B.1. Why SNMP?

In the early 1970s, computers and their I/O devices were large enough to need air-conditioned rooms of their own. Most large companies performed their computing tasks on stand-alone systems. It wasn't hard to tell when something went wrong—an error would print on the system console, and the front panel lights would stop blinking.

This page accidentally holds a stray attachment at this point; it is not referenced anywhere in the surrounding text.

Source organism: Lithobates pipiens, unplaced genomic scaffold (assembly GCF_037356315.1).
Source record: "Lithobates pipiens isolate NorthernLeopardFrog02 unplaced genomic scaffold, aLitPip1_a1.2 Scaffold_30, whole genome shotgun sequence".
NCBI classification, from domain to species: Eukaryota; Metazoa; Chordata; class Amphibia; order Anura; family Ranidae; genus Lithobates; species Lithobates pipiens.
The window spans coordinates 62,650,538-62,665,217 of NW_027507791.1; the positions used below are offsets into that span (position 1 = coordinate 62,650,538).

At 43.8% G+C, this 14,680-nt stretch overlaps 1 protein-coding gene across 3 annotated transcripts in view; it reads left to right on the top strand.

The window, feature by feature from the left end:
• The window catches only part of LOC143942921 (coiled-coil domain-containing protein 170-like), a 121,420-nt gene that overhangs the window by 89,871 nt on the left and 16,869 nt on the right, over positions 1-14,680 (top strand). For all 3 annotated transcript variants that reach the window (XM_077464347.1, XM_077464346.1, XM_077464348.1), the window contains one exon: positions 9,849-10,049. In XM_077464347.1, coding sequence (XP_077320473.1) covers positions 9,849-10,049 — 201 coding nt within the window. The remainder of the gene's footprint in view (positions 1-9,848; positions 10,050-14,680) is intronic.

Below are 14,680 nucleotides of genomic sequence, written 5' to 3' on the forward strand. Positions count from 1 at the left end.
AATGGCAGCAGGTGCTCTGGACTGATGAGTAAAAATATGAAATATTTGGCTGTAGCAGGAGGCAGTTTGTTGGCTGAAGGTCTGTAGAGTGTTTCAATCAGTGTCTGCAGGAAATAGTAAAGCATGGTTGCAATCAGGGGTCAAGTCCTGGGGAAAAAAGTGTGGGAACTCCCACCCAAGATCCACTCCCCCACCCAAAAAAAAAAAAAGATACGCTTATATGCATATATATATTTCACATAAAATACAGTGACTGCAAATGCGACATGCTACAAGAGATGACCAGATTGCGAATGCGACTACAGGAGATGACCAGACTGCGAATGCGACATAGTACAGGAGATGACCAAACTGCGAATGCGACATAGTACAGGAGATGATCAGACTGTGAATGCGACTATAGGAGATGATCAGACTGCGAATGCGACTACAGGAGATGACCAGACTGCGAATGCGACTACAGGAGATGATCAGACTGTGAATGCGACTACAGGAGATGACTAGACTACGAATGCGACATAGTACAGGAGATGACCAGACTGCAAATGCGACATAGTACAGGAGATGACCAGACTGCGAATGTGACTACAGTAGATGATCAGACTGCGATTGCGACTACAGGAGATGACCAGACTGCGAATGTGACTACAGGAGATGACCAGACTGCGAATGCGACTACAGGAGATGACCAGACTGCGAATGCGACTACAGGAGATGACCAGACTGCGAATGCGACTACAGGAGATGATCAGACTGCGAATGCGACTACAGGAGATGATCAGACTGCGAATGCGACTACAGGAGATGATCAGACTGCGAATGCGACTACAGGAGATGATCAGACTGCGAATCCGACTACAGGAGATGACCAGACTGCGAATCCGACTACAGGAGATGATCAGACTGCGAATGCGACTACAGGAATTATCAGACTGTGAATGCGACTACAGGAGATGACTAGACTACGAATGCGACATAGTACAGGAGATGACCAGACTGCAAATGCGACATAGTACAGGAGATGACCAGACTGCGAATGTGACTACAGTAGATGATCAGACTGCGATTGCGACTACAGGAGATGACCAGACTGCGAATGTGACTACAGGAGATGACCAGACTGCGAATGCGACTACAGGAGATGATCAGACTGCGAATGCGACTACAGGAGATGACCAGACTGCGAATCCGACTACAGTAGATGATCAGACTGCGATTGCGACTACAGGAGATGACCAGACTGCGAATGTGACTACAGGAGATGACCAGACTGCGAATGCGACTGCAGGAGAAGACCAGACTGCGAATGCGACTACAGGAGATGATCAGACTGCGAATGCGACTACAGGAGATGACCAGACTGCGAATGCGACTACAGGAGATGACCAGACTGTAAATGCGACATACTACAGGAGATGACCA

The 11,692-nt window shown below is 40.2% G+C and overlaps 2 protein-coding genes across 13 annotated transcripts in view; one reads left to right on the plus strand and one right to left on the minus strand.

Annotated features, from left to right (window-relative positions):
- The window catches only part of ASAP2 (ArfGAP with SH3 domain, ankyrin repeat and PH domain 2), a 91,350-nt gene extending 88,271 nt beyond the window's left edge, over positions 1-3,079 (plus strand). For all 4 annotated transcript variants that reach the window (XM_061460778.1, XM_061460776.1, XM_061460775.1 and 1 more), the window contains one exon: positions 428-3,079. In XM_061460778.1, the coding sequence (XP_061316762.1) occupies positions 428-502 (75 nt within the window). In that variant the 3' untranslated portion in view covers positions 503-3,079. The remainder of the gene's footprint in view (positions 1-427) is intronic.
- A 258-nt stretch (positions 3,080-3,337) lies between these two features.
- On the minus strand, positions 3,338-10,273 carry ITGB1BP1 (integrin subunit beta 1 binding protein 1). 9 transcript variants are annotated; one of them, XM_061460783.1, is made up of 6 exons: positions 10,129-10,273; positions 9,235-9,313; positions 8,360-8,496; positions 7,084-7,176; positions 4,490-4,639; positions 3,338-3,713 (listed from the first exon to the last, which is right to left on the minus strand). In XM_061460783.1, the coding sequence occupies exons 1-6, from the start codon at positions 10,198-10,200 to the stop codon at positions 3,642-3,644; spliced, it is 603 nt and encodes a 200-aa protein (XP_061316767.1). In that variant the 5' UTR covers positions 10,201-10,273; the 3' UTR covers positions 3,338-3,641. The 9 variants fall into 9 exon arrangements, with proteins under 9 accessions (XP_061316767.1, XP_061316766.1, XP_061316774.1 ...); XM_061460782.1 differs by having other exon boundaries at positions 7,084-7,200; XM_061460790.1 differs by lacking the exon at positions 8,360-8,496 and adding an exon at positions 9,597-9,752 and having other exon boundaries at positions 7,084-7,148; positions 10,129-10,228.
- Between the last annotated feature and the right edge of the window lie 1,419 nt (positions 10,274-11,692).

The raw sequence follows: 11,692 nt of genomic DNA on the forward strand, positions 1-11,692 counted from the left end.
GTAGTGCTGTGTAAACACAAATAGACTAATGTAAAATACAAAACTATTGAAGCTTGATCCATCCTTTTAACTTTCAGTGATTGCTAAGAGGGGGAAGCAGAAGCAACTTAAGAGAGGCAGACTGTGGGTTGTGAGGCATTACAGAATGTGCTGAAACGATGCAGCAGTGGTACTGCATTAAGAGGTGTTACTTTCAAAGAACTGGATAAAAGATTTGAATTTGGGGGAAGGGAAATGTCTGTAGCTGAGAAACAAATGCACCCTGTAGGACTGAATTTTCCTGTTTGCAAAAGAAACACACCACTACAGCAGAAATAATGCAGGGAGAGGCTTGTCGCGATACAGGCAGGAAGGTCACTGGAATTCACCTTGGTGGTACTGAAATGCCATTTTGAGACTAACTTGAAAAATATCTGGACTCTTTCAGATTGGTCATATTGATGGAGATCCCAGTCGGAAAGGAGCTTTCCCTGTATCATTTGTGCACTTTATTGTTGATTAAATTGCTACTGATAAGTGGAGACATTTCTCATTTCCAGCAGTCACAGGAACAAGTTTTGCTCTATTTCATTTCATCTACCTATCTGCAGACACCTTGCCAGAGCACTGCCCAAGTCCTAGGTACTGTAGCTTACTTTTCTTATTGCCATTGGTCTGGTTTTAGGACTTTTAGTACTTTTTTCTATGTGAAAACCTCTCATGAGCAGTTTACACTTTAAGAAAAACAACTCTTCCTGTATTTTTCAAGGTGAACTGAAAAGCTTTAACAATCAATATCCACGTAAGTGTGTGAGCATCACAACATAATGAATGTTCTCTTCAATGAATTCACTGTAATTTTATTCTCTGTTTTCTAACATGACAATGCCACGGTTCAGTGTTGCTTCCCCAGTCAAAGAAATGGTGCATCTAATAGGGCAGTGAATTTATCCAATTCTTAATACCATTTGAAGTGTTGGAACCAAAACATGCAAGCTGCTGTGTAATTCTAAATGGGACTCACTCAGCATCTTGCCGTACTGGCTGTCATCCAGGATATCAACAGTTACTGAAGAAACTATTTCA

Today, even small technology companies have a server room with racks of computers and network appliances from multiple vendors, including switches, routers, print servers, webservers, RAID servers, and so forth. Network printers are distributed at convenient locations around the site, and each desk has a desktop or laptop computer. In fact, high-tech firms typically have more computers than employees.

Unlike ...

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